Written by Maura Ammenheuser, The Tennessean
It's been a month since Russian President Vladimir Putin signed legislation to stop adoptions of Russian children by American families. For those families, that's a month of not knowing if they'll see their child again.
John Simmons, a Kamas, Utah, father of nine kids - five of them adopted from Russia - compares the feeling to facing a death in the family.
"These people believe these are their kids," Simmons said, "and the kid just died, or it's like they're on life support."
Nationwide, 950 parents have contacted the U.S. State Department about their Russian adoptions. Kremlin spokesman Dmitry Peskov has said some will be allowed. But public statements have been brief, infrequent and, for parents, maddeningly vague.
One such family lives near Nashville. The couple have met their Russian son, but by Jan. 1 didn't have a court date. They wonder if they'll ever bring him home. The family wouldn't publicly discuss details; the adoption agency advised that the situation is so delicate that public comments could jeopardize the adoption.
Adopting a Russian child has become more complicated and expensive in recent years.Small World Adoption in Mt. Juliet is among agencies that have stopped handling Russian adoptions. Executive Director Jim Savley said Russia keeps increasing the number of required visits. Including travel, adopting a Russian child can cost more than $50,000.
Russian adoptions are overseen by regional courts with varying policies, and officials can get unpredictably picky.
Jeff and Elaine Jolly of Mt. Juliet have five children adopted from Russia. Jeff recalled arriving in Russia two years ago, with their four older kids in tow, to pick up their youngest boy, Dima, but had to overcome a last-minute complication when a Russian bureaucrat disliked the appearance of the seal on a particular document.
Russia has put the brakes on U.S. adoptions before. As Alan and Kim Clark of Franklin moved through the two-year process to adopt their three daughters, "there were two bans," Alan said. "It happens all the time with Russia. It's just not official. If America does something the government doesn't like, they slow the whole process down."
The current ban is different, though, Savley said: "Never in my memory has it been done with the president of the country coming out and making a statement."
Move Seen As Retaliation
The move is viewed as retaliation for U.S. sanctions against Russia over human rights violations. And families who have adopted from Russia say officials there are concerned about abuse by American families.
In 2009, a Russian toddler adopted by a Virginia couple died after being left in a hot car. Then came the Torry Hansen case. Hansen is the Shelbyville woman who in 2010 put her 7-year-old adopted son on a plane back to Russia bearing a note saying he was violent.
Jolly blamed that "debacle" for a crackdown that prevented the Jollys from adopting a sixth child from Russia. Simmons said after the Hansen case, Russia began requiring families to make three trips to Russia, instead of two.
"Tennessee has got a big honkin' black eye" in Russia's view, Savley said, because of Hansen and Mt. Juliet doctor Deborah Mark. In 2010, Mark killed her 4-year-old daughter, who was adopted from China.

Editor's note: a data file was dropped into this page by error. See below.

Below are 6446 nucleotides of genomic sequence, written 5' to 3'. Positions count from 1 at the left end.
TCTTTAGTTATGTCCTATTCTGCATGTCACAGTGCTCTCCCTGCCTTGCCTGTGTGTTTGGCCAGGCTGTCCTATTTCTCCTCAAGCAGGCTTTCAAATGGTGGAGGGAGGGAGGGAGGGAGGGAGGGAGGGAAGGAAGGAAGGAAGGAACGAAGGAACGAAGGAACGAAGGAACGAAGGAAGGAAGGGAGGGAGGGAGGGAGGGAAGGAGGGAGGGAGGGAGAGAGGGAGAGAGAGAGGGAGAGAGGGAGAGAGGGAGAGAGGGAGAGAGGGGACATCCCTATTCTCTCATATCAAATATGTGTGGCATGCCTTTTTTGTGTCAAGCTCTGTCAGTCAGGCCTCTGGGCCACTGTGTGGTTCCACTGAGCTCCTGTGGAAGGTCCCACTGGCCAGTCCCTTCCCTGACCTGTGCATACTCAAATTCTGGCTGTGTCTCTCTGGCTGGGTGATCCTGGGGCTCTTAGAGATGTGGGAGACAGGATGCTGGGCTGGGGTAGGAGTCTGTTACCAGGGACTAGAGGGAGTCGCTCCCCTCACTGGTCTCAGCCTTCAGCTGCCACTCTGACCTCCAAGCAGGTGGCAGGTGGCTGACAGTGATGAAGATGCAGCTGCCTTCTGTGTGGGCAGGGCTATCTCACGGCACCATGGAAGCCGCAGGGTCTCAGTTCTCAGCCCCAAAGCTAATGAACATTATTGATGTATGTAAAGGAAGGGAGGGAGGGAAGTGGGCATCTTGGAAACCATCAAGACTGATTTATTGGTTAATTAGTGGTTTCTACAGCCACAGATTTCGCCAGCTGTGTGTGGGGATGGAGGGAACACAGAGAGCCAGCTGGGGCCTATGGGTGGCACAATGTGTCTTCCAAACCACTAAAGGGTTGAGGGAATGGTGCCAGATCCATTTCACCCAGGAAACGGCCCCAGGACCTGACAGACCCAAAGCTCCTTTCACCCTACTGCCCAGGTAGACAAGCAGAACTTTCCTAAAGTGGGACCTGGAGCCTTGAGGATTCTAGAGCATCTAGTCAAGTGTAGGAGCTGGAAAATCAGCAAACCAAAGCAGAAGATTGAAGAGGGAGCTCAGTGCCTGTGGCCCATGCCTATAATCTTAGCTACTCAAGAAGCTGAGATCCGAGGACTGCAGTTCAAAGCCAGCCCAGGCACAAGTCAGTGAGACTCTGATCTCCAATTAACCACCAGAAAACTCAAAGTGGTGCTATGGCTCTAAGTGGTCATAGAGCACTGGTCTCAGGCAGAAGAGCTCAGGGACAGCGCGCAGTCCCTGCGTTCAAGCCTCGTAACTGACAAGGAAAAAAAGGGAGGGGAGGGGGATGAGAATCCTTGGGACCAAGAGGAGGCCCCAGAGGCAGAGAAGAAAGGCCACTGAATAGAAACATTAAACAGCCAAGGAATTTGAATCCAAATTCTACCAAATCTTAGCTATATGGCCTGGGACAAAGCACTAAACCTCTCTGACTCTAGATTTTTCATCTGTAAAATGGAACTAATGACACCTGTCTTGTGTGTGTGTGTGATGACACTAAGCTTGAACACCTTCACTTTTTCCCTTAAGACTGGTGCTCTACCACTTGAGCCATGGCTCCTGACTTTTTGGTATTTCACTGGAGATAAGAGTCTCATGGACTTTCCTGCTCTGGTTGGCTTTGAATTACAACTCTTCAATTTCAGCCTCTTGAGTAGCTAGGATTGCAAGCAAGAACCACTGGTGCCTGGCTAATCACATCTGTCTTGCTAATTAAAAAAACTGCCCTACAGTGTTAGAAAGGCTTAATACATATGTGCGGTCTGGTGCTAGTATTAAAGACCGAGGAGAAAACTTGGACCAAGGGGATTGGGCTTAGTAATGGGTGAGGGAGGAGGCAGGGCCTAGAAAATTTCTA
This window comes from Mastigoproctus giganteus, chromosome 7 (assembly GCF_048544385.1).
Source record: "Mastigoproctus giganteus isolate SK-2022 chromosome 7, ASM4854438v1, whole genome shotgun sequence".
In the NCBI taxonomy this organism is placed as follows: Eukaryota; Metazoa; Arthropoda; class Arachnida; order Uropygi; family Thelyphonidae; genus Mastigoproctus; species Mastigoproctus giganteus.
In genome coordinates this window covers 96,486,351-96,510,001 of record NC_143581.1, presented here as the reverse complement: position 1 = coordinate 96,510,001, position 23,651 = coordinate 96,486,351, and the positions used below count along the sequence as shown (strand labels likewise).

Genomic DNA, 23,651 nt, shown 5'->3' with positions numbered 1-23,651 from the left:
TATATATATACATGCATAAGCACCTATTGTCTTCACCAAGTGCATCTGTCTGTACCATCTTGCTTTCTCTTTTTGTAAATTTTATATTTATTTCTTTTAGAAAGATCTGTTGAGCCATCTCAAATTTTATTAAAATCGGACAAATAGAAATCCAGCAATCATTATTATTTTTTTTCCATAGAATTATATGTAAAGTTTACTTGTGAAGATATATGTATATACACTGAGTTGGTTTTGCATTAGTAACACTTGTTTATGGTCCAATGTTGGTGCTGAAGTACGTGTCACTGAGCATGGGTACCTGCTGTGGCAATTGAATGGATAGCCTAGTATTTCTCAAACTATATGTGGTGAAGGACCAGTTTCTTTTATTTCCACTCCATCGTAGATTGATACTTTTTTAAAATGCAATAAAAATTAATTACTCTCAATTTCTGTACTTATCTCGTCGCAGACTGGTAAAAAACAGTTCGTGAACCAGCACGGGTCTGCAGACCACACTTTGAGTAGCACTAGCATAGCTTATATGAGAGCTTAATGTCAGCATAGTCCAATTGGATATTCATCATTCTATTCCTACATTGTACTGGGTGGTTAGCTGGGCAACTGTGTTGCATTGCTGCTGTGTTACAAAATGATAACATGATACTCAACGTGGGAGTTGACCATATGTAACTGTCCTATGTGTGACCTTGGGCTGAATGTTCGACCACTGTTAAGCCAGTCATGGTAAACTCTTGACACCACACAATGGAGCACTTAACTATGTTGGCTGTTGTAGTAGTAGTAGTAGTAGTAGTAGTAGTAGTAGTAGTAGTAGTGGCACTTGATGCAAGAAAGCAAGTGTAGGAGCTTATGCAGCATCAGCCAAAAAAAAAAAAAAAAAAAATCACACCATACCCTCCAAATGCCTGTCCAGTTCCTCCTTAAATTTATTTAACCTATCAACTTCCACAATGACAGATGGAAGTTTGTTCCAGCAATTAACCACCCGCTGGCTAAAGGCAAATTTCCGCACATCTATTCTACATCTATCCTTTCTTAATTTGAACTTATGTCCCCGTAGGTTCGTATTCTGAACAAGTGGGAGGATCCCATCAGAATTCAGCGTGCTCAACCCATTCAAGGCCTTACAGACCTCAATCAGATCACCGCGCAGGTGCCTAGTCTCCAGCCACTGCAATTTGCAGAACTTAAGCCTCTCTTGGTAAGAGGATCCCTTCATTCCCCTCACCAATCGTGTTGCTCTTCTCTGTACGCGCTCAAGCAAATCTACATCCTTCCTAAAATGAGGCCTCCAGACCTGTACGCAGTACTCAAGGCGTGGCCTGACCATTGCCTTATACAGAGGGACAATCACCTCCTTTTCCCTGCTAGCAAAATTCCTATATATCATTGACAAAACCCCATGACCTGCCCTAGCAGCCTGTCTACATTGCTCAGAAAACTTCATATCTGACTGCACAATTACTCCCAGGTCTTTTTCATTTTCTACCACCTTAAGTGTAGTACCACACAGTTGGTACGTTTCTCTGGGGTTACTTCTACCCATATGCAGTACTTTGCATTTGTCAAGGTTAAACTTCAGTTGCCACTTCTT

"Other countries hear that," Savley said. "And they ask, 'People walk into school and kill 20 kids?' " The Newtown, Conn., school shootings didn't make America look any safer.
Jolly feels the small number of adoption tragedies should be weighed against thousands of happy ones. U.S. families adopted about 45,100 Russian children from 1999 to 2011, according to the State Department.
Many Americans have chosen Russian children because they're white, like the vast majority of families who adopt them, said Savley, Simmons and Clark. Families now intimidated by the Russian process turn to China instead, where the cost might max out at $23,000.
Besides China, Savley's clients now mainly look to Ethiopia, Bulgaria and Madagascar for foreign adoptions.
Dina and John Demarest, of Smyrna, considered adopting a Russian child but turned to South Korea instead.
"I felt better about the care Korea gave the babies," Dina said.
In Korea, the children are raised in foster care, not orphanages as in Russia. Dina worried a Russian child would develop emotional problems.
Children raised in orphanages tend to develop reactive detachment disorder, an inability to bond with others out of fear those bonds will be broken, said Barbara Grunow, director of adoptions for Memphis' Youth Villages, a child-welfare nonprofit. The Simmonses learned this personally; their oldest Russian daughter suffers mental health problems.
The Demarests also considered cost. They didn't have to travel to South Korea. They met Abby, now 7, after she was brought to the U.S. in infancy.
Once families meet their Russian children, though, race and money are less important than heartstrings.
When the Simmonses applied in 2004, their paperwork was approved for up to three children. They intended to bring home two sisters. The orphanage mentioned there was also an 18-month-old boy needing adoption. His parents had committed suicide.
"You hear this, and you look at the kid," Simmons said. "And you can't say no."
Savley urged families to keep talking with their agencies, whose employees in Russia can best monitor the situation. He predicted a period of near-zero public discussion, which has proved true. Savley interprets this as a sign of back-room international negotiating.
Jeff Jolly says families should try to stay positive. "How much is the life of a child worth?" he asked. "Is it worth the emotional agony for a year or two?"
"By all means hang in there," Jolly said. "All the waiting and the grief going though the process is worth it. Once you have that child with you, all that evaporates. It's just joy."